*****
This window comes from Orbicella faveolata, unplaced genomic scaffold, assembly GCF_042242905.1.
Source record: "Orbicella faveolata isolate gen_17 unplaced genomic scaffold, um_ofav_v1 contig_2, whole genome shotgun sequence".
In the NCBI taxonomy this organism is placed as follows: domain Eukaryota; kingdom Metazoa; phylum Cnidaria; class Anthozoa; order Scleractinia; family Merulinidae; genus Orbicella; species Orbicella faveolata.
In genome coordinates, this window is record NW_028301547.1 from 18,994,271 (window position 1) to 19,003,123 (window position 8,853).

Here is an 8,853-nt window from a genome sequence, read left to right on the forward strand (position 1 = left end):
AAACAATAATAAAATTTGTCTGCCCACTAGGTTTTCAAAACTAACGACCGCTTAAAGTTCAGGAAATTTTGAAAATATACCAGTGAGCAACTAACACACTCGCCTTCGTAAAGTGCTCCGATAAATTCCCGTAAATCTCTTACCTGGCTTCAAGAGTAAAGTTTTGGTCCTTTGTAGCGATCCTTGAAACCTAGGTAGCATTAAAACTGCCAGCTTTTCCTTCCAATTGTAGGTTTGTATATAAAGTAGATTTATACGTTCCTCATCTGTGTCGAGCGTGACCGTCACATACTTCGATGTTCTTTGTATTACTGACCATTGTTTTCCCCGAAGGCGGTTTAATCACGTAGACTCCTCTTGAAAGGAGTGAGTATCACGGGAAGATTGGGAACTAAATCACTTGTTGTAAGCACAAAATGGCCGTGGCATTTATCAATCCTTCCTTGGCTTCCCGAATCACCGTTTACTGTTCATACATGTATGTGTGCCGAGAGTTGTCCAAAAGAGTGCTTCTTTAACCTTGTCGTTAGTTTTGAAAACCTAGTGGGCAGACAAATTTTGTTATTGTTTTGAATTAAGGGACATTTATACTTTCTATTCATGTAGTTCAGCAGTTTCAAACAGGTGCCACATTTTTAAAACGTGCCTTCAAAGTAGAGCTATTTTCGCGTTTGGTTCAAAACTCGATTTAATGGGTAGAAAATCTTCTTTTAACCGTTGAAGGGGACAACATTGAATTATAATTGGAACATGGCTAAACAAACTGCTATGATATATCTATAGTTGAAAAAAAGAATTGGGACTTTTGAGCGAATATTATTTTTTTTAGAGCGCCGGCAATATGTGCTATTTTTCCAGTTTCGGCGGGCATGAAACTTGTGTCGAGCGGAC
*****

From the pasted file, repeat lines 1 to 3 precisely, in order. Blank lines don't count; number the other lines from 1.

This window comes from Orbicella faveolata, unplaced genomic scaffold, assembly GCF_042242905.1.
Source record: "Orbicella faveolata isolate gen_17 unplaced genomic scaffold, um_ofav_v1 contig_2, whole genome shotgun sequence".
In the NCBI taxonomy this organism is placed as follows: domain Eukaryota; kingdom Metazoa; phylum Cnidaria; class Anthozoa; order Scleractinia; family Merulinidae; genus Orbicella; species Orbicella faveolata.